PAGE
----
"The teachers union seized on Thursday's announcement as a victory, saying that in extending the legal case against CPS the labor board was siding with the union."
Okay, so the union said that, but did the board in fact side with the union? Please clarify! If the union is, well, lying about what the board actually did, say so!
"Meanwhile, CPS officials downplayed the significance of the board's announcement, saying it did not constitute a binding legal opinion, simply that enough legal questions were raised to require further examination."
Well, the truth must be in there somewhere! Did the board rule in favor of the union's quite serious charges about alleged chicanery at the behest of our new mayor or did the board merely agree to hear the case? This is no time for merely competing claims; the board acted in some manner!
The Sun-Times is of no help either.
"A state labor board is demanding a hearing on the Chicago Teachers Union's allegations that city public school officials unfairly pressured some teachers into adopting a longer school day," the paper reports.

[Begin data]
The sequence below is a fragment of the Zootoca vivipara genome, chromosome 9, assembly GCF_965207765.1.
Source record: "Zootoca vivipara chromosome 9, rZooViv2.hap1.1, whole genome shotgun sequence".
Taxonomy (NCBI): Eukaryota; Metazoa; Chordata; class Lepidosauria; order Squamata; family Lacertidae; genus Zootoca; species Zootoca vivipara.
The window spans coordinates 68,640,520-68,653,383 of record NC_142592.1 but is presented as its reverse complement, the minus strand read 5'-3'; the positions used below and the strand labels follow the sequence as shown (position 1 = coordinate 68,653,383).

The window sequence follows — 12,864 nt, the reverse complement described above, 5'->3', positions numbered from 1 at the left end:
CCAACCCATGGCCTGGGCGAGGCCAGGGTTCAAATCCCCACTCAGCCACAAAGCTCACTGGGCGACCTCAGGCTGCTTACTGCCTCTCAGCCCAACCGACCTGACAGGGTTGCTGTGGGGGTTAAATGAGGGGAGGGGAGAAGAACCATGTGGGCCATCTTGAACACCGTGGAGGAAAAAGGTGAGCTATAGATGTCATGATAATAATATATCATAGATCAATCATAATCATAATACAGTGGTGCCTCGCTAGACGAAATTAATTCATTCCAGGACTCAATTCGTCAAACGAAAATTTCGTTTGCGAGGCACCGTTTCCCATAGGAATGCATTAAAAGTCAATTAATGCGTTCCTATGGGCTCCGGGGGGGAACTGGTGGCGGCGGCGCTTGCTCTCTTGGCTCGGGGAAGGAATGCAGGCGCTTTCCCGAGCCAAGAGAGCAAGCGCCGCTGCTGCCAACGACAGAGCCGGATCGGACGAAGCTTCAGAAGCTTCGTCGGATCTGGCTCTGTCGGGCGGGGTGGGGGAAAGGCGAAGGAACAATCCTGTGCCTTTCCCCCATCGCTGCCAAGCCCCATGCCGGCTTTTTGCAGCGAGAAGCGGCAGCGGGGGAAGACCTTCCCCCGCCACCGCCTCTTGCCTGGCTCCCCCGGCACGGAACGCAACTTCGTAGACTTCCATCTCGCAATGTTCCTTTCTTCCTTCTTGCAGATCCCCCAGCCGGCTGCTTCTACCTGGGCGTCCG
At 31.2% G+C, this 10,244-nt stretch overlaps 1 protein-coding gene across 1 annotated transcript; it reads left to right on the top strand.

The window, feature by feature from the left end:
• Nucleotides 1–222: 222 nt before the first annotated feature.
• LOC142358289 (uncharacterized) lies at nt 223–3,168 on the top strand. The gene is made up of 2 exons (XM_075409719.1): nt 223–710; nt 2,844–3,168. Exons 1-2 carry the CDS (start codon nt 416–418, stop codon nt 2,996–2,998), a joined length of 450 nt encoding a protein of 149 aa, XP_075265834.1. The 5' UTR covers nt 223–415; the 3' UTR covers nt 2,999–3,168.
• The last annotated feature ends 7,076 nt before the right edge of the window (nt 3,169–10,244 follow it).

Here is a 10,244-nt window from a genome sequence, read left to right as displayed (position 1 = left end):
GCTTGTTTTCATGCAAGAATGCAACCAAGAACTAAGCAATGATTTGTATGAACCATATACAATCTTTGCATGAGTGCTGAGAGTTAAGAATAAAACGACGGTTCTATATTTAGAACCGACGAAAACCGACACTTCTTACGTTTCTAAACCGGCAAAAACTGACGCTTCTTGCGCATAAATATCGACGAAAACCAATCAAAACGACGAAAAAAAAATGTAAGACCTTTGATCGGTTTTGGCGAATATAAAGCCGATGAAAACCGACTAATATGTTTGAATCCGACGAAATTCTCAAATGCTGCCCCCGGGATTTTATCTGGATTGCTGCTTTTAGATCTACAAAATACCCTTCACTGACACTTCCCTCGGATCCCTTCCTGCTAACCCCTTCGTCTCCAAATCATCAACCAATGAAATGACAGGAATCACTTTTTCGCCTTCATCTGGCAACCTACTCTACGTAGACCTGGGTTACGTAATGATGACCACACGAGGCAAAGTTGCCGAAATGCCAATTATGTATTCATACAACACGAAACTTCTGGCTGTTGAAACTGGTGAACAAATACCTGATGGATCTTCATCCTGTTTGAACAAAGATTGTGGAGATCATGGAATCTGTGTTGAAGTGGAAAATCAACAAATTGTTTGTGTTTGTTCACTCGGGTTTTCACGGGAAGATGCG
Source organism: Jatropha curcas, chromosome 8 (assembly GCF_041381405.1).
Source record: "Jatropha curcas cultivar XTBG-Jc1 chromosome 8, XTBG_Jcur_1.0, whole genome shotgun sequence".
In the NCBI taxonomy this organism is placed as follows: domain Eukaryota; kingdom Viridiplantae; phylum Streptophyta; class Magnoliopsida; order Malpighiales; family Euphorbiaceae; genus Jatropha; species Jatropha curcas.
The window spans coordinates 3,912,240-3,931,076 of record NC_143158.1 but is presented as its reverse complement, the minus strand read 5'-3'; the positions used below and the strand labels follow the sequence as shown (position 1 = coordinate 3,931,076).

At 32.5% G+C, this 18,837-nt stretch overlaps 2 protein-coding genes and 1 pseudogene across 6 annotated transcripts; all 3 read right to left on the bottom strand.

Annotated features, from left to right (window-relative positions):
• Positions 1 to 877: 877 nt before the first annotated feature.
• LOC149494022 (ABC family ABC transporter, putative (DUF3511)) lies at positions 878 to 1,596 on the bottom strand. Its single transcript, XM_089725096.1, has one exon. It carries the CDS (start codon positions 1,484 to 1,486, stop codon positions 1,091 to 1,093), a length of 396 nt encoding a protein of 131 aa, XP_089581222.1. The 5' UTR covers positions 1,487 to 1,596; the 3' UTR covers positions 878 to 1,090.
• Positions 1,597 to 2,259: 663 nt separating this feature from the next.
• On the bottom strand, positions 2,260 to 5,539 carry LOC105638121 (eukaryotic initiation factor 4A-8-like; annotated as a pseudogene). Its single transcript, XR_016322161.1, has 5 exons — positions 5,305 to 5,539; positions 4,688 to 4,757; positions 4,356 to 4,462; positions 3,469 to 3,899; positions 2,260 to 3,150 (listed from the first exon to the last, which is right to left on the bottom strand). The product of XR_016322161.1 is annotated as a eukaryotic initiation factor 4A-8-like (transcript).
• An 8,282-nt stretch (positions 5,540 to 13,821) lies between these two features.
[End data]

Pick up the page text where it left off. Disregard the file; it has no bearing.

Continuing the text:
Is the board merely "demanding" a hearing? Can't it order one? And if it did, is that unusual - or par for the course for a labor board? See, I'm trying to determine if this is a big deal or not. The papers obviously think not; I'm not so sure.
"The Illinois Educational Labor Relations Board has issued a multi-count complaint, accusing CPS of 'coercing longer school day votes in 13 CPS schools,' the Chicago Teachers Union said in a news release Thursday evening."
That sounds serious - the board issued a multi-part complaint! I thought it was merely ruling on the union's allegations. Then again, the Sun-Times's source is the CTU's news release!